In mathematics, transformations of a parent cosine function can be used to create a new cosine function. In order to change the parent cosine function to the cosine function below, the following transformations are required:

## Amplitude

The amplitude is the height of a cosine graph and refers to the maximum absolute value of the graph’s y-coordinate. This value can be modified by multiplying the parent cosine function’s amplitude by a scalar value. For example, if the parent cosine function’s amplitude is 5, multiplying it by 2 will make the new cosine graph’s amplitude 10.

## Period

The period of a cosine graph refers to the length of a single repetition of the graph. This value can be modified by multiplying the parent cosine function’s period by a scalar value. For example, if the parent cosine function’s period is 4, multiplying it by 2 will make the new cosine graph’s period 8.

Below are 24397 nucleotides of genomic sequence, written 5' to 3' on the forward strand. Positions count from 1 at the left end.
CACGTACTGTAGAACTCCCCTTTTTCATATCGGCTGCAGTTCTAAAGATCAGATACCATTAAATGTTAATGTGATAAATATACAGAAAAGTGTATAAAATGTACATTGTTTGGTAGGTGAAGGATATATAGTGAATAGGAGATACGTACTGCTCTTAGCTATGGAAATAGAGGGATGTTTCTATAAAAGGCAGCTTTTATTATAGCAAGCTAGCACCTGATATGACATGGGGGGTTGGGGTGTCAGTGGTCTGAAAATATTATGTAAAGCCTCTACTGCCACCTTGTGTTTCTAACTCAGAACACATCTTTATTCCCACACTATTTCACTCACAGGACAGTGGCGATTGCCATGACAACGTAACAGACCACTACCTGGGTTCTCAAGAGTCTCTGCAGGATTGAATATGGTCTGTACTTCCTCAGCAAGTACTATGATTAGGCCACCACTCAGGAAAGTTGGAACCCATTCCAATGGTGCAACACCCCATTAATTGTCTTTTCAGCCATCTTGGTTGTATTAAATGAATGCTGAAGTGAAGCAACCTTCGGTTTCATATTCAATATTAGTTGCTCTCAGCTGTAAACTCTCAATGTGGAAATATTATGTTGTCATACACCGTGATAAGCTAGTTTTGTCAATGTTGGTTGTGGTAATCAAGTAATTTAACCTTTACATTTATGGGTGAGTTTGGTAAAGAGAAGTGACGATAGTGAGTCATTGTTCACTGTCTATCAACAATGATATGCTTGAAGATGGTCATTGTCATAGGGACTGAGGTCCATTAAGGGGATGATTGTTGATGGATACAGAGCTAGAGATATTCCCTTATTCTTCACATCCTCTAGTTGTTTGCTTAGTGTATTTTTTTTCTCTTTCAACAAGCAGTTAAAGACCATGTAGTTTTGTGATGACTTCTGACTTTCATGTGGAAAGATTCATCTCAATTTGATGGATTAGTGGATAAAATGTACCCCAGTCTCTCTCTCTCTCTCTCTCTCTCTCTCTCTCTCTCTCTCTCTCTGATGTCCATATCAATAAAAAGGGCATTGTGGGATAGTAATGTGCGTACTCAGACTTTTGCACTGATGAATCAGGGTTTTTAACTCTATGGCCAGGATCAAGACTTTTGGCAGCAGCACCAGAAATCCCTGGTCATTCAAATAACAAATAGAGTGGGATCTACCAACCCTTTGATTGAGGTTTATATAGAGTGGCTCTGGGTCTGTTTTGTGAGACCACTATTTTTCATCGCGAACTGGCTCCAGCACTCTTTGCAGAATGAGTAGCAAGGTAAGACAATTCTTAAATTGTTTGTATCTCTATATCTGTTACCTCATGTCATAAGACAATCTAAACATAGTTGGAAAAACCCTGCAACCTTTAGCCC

## Midline

The midline of a cosine graph is the horizontal line that the graph crosses at the origin. This value can be modified by changing the parent cosine function’s vertical shift. For example, if the parent cosine function is shifted upwards by 10 units, the new cosine graph will be shifted upwards by 20 units.

These transformations can be applied to the parent cosine function to create new cosine functions. As such, they are useful when analyzing the relationship between two cosine graphs, or when attempting to determine the properties of a new cosine graph.